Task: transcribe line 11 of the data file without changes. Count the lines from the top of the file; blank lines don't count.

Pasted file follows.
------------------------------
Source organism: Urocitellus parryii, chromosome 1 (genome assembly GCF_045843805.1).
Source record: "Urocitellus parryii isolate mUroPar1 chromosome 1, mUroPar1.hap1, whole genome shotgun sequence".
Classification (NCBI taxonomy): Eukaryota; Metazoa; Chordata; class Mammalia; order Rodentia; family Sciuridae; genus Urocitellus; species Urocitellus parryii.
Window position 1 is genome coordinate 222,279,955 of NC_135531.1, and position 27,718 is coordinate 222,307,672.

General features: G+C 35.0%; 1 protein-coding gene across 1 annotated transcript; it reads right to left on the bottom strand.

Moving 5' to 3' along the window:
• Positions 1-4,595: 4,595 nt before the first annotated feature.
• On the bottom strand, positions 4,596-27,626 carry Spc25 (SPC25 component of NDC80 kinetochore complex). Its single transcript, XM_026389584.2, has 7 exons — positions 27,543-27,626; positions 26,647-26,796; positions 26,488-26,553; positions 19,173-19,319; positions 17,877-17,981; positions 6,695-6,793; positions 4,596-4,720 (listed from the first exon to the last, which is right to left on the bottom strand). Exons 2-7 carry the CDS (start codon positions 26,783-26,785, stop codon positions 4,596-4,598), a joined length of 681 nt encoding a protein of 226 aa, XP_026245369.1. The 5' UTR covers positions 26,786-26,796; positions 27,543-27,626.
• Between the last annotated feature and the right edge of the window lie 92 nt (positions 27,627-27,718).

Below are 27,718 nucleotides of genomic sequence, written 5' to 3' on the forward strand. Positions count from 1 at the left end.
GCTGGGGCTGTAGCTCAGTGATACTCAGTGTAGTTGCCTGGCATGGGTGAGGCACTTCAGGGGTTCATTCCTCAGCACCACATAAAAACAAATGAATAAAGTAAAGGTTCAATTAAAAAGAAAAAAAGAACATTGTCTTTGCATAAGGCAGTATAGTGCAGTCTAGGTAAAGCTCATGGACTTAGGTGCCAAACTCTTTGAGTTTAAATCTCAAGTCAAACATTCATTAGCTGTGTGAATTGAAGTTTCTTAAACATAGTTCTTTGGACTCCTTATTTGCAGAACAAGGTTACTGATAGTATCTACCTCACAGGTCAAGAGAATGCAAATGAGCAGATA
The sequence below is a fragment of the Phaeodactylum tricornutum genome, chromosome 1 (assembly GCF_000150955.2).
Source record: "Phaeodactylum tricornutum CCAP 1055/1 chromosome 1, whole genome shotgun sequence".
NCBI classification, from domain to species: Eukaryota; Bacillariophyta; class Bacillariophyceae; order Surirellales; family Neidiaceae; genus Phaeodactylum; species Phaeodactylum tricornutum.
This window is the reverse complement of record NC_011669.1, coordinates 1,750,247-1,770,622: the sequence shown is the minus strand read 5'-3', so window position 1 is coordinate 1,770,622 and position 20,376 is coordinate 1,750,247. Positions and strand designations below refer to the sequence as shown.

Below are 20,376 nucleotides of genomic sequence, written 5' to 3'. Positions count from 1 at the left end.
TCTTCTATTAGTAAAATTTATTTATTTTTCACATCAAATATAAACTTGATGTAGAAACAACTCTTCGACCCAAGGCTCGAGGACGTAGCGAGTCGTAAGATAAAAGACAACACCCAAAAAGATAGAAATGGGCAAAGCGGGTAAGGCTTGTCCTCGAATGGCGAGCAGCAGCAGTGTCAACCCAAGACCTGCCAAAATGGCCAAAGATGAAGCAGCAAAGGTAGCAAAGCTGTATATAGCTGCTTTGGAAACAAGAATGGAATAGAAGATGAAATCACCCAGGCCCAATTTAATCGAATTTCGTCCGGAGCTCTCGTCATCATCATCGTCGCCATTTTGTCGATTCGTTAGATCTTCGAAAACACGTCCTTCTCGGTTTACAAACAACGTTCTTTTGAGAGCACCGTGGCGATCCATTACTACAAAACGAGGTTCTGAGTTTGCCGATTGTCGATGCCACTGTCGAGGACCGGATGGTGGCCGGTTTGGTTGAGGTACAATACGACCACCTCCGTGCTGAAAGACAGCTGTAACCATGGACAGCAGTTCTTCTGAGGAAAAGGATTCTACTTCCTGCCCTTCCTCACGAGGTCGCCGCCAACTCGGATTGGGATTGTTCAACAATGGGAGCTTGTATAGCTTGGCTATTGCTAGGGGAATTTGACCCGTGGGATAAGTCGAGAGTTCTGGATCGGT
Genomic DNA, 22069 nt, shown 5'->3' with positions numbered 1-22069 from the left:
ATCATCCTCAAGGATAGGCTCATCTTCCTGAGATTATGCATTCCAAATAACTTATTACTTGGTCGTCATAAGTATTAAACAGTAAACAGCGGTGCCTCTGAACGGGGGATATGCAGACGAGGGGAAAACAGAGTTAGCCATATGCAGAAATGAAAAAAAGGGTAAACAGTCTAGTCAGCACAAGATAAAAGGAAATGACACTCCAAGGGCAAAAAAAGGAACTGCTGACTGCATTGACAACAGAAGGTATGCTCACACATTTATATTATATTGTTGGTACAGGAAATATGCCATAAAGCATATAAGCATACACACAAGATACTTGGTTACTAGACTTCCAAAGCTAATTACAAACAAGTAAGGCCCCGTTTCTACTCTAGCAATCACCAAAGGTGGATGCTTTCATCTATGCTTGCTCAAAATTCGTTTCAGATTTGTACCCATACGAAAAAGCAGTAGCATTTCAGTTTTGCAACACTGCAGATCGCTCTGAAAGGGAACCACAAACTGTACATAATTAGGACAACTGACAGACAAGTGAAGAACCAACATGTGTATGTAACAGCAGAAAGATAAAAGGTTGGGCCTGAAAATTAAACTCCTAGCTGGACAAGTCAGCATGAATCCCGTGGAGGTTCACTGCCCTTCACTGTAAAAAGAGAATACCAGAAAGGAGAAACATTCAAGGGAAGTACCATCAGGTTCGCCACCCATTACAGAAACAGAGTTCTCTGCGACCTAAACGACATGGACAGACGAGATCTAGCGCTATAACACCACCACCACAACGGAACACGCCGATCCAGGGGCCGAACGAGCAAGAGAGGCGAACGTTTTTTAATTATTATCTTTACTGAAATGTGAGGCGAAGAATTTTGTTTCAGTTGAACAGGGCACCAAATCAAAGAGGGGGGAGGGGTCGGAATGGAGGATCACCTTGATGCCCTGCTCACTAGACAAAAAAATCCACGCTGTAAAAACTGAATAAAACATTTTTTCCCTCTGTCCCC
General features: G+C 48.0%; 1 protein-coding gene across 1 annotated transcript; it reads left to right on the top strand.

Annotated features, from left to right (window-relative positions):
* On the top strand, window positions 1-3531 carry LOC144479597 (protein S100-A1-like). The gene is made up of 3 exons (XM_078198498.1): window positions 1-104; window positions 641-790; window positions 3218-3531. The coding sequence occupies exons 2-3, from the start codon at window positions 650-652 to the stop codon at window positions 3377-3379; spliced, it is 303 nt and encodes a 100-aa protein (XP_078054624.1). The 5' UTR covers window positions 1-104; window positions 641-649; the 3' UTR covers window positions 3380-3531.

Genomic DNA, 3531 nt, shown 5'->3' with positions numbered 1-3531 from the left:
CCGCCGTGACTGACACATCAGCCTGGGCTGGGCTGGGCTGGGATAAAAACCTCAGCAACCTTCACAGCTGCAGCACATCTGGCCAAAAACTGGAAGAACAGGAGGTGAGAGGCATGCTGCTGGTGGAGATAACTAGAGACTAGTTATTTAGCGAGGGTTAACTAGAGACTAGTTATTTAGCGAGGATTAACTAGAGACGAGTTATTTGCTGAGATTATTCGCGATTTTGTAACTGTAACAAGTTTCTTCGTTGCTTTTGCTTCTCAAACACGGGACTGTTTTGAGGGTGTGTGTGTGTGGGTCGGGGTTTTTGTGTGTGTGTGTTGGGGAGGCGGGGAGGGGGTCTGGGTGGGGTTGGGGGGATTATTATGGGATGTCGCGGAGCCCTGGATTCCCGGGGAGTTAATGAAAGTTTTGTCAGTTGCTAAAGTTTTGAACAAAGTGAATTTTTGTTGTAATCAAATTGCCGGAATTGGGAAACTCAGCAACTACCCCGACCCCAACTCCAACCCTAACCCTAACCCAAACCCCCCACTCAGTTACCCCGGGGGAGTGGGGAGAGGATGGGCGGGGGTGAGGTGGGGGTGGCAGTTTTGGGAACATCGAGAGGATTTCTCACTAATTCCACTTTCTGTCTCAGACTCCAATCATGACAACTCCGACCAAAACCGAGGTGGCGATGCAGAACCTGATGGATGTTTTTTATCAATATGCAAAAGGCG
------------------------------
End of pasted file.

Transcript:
GCTGGGGCTGTAGCTCAGTGATACTCAGTGTAGTTGCCTGGCATGGGTGAGGCACTTCAGGGGTTCATTCCTCAGCACCACATAAAAACAAATGAATAAAGTAAAGGTTCAATTAAAAAGAAAAAAAGAACATTGTCTTTGCATAAGGCAGTATAGTGCAGTCTAGGTAAAGCTCATGGACTTAGGTGCCAAACTCTTTGAGTTTAAATCTCAAGTCAAACATTCATTAGCTGTGTGAATTGAAGTTTCTTAAACATAGTTCTTTGGACTCCTTATTTGCAGAACAAGGTTACTGATAGTATCTACCTCACAGGTCAAGAGAATGCAAATGAGCAGATA